(Note: This post summarizes content found in my new book Child Temperament: New Thinking About the Boundary Between Traits and Disorder. If you like what you read, I urge you to find out more)
Personality or temperament characteristics tend to group together in somewhat predictable ways, often arranging themselves in a hierarchical order. One broad dimension, sometimes called extraversion or surgency, describes a person’s tendency to approach new people and experiences as well as a proclivity towards higher stimulation and excitement. Another major dimension, sometimes called negative emotionality or neuroticism, relates to the degree to which someone is brought to experience negative emotions such as sadness or fear.
Subsumed under these higher order dimensions are more specific traits, some of which are generally considered to be positive in our culture and some negative. People tend to value the lively and fun-loving side of extraversion but as for the tendency towards impulsivity and temper outbursts that are also frequently in the mix—not so much. Those prone to be quiet and cautious aren’t the life of the party, but they can be great listeners and loyal friends.
All seems well balanced here until we start listening to the way many of us describe that perfect person we are looking for. Then it becomes apparent that those common statements about searching for someone who is “bold yet compassionate” or “spontaneous but thoughtful” are basically cherry picking the positive aspects of both major dimensions and leaving the less desirable ones behind.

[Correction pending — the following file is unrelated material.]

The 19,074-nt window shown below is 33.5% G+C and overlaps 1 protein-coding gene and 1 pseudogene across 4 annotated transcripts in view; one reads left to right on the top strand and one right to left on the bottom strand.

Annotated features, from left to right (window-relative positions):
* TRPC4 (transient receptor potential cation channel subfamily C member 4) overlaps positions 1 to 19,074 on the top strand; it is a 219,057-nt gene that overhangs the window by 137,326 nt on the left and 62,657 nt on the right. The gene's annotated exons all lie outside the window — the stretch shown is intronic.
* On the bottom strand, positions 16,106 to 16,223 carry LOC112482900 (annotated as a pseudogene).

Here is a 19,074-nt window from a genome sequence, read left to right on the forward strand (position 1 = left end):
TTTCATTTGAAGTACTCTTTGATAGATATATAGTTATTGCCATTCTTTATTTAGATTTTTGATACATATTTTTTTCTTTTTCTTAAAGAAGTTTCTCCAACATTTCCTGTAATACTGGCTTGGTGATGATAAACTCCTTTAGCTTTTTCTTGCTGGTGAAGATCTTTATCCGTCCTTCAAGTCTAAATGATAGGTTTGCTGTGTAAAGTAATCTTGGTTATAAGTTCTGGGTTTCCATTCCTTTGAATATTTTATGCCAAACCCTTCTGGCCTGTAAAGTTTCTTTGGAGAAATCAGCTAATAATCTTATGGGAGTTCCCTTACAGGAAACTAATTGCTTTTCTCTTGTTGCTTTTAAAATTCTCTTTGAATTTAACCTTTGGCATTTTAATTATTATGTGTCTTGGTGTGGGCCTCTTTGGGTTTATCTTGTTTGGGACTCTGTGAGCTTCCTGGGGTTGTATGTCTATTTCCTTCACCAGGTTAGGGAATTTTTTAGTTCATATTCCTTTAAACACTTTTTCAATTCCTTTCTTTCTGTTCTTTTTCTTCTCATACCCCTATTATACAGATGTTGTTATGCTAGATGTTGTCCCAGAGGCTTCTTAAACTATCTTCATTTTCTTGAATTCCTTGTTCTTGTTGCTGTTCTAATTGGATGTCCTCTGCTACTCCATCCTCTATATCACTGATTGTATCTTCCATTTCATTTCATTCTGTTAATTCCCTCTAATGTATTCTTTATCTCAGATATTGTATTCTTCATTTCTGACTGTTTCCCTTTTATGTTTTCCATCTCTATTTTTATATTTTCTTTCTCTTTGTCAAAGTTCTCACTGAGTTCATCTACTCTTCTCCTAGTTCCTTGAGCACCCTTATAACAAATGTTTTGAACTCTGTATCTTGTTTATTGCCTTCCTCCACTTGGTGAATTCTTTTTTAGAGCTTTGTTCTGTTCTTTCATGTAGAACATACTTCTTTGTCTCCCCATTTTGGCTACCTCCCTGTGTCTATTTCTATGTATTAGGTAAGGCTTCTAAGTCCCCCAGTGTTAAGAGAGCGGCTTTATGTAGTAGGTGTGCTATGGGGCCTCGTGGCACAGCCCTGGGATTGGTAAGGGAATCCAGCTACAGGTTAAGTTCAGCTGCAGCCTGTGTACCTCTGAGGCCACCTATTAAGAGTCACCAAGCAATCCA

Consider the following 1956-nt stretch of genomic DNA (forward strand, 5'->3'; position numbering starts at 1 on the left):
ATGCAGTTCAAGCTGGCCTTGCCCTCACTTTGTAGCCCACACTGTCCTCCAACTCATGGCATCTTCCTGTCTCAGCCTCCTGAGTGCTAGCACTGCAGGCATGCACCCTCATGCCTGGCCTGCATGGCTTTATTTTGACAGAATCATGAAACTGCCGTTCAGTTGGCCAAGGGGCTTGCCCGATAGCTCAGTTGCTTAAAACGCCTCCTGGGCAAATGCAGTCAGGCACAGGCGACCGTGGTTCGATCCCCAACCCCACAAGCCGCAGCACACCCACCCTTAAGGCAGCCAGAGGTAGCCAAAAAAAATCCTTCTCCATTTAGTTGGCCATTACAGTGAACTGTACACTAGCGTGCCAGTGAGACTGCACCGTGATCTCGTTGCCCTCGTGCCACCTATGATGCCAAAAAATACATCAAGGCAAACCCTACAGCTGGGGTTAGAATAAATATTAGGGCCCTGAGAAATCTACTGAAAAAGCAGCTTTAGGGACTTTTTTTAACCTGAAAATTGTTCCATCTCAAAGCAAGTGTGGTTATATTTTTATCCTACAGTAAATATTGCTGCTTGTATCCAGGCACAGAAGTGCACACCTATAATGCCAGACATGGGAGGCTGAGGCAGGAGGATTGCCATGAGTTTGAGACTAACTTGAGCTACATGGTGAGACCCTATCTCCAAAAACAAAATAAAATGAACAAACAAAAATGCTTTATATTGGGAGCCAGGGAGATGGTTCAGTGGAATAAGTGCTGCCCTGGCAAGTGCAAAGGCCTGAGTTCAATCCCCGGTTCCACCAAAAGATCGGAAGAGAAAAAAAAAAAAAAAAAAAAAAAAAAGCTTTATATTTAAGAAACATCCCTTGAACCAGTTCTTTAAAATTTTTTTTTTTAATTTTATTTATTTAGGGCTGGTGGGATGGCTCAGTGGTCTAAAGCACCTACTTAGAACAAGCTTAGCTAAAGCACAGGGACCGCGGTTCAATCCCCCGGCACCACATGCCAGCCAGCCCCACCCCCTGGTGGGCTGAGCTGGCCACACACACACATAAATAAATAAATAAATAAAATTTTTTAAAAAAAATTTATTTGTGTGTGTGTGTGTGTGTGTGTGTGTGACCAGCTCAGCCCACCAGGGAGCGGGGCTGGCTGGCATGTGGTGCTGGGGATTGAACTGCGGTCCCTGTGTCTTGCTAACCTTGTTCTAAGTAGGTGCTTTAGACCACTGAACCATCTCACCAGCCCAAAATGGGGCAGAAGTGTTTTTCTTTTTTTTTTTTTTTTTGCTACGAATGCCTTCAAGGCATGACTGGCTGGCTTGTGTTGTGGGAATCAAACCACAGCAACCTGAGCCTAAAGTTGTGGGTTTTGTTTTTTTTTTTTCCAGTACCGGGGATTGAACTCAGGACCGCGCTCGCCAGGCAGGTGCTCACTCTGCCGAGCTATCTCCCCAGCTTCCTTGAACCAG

This kind of al a carte ordering off a prix fixe menu can create some problems when it comes to expectations. Many satisfied couples have learned to accept and even treasure those perhaps less desirable aspects that come along for ride adjacent to those other characteristics that we adore.
Probably many of you are thinking at this point that you have managed to break the mold or have found someone who has. Well…you may be right. First, these associations between different traits, while statistically significant, allow for plenty of individuals who put them together in unique combinations. Second, the third major temperament trait is more of a regulatory capacity that enables someone to be able to modify the expression of the other two dimensions. This capacity tends to get better as we get older and our frontal lobe matures. As a consequence, there are lots of folks who claim to have certain personality traits that surprise us. Well all know the mild mannered guy at the office who completely cuts loose on the weekend, or the bubbly effervescent woman who tells you in confidence about how painfully shy she is. For others, however, this cutting against our temperamental grain only comes about from more strenuous effort (think Tom Hanks in the movie A League of Their Own when he strains every muscle in his body not to yell as the woman who made a mistake on the field or Will Smith in Hancock when he struggles to learn how to tell someone g-g-g-good j-j-job).
Present company excluded of course, the rest of the world may find it challenging to measure up to all those “this but that” adjectives that wind up on people’s wish list. Luckily, there is the entire self-improvement industry to help us out.
@copyright by David Rettew 2013
David Rettew is author of Child Temperament: New Thinking About the Boundary Between Traits and Illness and a child psychiatrist in the psychiatry and pediatrics departments at the University of Vermont College of Medicine.